I have been following a petition on change.org about a local health care system.
The organization recently announced that they were reducing the shift differential for night shift workers, and because this was eliminating many “grandfathered” agreements, some nurses would experience an annual pay reduction in the five figures.
Twelve days later, there are over 3,500 signers of the petition, along with some extremely nasty comments aimed at the executives who apparently have not experienced the same reduction in pay. The CEO is a nurse, and many of the comments are bashing her for forgetting who she is, and making decisions for “business” only.
People decisions matter to the business
Hmmm. That comment got me thinking. What is a business decision?
Intellectually we all understand that businesses have to be cost effective or they will not be around to employ anyone, much less pay shift differential. But is a business decision simply a decision about finance? Is a business decision simply about operations? Is a business decision simply about marketing?
Or, is it fair to say that decisions about people – leaders and employees – are business decisions too?
I don’t just mean the traditional decisions like how much should we pay, or what benefits should we provide. I mean decisions about the kind of employer that we want to be as a framework about all of the other decisions that we make.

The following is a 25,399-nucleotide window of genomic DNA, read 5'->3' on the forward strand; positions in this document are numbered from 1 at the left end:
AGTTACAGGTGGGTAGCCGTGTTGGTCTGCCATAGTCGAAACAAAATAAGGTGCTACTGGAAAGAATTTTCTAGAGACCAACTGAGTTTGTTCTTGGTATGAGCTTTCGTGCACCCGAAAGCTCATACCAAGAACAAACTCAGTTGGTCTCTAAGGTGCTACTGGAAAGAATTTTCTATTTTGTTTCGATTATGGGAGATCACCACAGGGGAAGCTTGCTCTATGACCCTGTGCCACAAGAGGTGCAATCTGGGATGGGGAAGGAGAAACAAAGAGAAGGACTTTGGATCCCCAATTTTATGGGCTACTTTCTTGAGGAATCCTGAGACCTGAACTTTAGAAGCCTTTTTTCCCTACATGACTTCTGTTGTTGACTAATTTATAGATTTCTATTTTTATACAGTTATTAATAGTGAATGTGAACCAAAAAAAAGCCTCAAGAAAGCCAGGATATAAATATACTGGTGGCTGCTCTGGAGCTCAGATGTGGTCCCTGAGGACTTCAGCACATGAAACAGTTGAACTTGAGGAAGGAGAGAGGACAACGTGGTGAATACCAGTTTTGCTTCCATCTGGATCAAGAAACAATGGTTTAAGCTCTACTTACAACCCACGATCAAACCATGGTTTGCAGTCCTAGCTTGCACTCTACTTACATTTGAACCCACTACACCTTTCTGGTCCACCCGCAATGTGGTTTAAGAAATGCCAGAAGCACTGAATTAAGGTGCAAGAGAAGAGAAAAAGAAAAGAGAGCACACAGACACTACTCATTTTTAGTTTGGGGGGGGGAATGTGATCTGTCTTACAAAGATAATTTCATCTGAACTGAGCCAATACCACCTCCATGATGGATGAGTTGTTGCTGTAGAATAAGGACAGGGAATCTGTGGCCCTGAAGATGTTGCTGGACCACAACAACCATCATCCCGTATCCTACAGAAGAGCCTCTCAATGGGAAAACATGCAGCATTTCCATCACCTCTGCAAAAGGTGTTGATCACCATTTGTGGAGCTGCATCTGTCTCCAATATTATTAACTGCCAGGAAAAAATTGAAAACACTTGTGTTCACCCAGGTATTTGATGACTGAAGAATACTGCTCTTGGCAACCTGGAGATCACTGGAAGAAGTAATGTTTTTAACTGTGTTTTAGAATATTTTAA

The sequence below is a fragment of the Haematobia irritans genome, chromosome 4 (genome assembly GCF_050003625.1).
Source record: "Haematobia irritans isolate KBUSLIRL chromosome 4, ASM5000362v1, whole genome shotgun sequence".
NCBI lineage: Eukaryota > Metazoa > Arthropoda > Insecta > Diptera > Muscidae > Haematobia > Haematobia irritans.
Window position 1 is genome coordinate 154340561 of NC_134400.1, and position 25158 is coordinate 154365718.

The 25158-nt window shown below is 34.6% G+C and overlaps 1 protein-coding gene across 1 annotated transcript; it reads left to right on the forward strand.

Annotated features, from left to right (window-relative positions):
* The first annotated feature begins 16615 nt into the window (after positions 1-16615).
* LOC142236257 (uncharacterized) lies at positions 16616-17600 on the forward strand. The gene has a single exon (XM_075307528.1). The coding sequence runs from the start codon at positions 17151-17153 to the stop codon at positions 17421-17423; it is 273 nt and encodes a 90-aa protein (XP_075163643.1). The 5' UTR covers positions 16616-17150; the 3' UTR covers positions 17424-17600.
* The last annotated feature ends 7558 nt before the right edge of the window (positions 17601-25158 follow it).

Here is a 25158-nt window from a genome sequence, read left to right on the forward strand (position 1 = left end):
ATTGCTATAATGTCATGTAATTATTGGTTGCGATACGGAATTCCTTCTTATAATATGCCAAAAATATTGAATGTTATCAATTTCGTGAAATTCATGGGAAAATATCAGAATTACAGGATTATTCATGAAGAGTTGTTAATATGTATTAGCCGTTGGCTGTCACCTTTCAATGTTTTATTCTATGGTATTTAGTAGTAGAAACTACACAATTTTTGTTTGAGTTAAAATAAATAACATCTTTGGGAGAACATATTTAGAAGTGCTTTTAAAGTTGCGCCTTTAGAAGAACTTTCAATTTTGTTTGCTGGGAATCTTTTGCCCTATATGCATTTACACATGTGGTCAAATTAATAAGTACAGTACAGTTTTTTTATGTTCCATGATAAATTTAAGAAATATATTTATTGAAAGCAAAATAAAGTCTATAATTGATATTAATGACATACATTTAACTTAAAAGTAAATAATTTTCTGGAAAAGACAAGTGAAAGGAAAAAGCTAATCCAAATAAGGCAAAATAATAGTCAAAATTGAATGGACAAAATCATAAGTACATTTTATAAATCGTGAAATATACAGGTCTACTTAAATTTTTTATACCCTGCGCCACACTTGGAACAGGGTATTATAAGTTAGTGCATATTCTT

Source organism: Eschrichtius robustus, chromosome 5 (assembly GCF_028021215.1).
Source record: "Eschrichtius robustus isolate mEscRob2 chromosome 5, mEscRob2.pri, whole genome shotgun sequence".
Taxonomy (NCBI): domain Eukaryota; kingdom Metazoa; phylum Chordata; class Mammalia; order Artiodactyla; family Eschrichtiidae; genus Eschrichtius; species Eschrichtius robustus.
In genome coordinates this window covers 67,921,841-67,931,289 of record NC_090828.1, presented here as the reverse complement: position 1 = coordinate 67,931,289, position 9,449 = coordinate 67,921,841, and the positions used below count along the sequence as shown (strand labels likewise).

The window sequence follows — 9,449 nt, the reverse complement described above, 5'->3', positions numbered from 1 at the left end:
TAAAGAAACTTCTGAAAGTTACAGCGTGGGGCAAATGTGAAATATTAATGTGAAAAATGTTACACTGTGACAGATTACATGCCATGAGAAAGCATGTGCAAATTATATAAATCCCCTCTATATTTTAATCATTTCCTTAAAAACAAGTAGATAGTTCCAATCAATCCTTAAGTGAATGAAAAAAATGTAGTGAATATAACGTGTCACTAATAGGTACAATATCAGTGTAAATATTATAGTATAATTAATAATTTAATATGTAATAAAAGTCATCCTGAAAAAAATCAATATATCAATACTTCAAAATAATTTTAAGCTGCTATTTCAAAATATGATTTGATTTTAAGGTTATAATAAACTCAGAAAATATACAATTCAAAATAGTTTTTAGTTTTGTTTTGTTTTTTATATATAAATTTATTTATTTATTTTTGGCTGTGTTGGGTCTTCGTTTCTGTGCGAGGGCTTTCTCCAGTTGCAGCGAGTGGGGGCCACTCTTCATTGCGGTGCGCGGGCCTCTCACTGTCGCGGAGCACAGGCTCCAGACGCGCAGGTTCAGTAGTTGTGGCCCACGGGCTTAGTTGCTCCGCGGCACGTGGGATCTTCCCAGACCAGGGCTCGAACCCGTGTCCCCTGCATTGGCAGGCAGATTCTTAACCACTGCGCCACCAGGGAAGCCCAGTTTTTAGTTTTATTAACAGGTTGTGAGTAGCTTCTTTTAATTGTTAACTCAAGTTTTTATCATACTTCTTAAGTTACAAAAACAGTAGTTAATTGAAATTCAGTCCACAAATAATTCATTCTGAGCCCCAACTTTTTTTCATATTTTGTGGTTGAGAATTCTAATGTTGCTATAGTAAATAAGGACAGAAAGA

A framework for all other decisions
Here are some examples:
- How senior leadership builds a relationship with employees is a business decision in my book. Do they talk TO people, or do they listen to them? If they listen, do they follow up? The implications of this decision are far-reaching and point directly to trust in senior leadership.
- This is clearly a challenge for a large organization, but if the senior leadership cannot interact personally with all of the employees, how are they preparing the mid-level leaders to build trust? Are they developing true leadership skills that foster trust, and are they building accountability programs to demand leadership excellence? I see these as clear business decisions.
- Does the organization treat people fairly and consistently? Do employees feel like everyone pulls their weight, and managers are skilled at holding people accountable? Fair and consistent accountability is a business decision with far-reaching implications for productivity.
- Does the organization have a “brand” for attracting and retaining talent? Does the organization uphold the promise of the brand? Cynicism sets in quickly when the words don’t match the actions.
- Will senior leaders “walk the talk” and share in the ups and downs of the organization? How do you know all leaders are “walking the talk?”
These are just a few examples of business decisions that are often made by accident, not by design, primarily because organizations don’t think of them as business decisions. But these are exactly the kinds of decisions that impact trust in the organization.
With trust in the organization and leadership, bitter pills are easier to swallow. I wonder about the level of trust in that health care organization before the shift differential cuts were announced.
This originally appeared on the ….@ the intersection of learning & performance blog.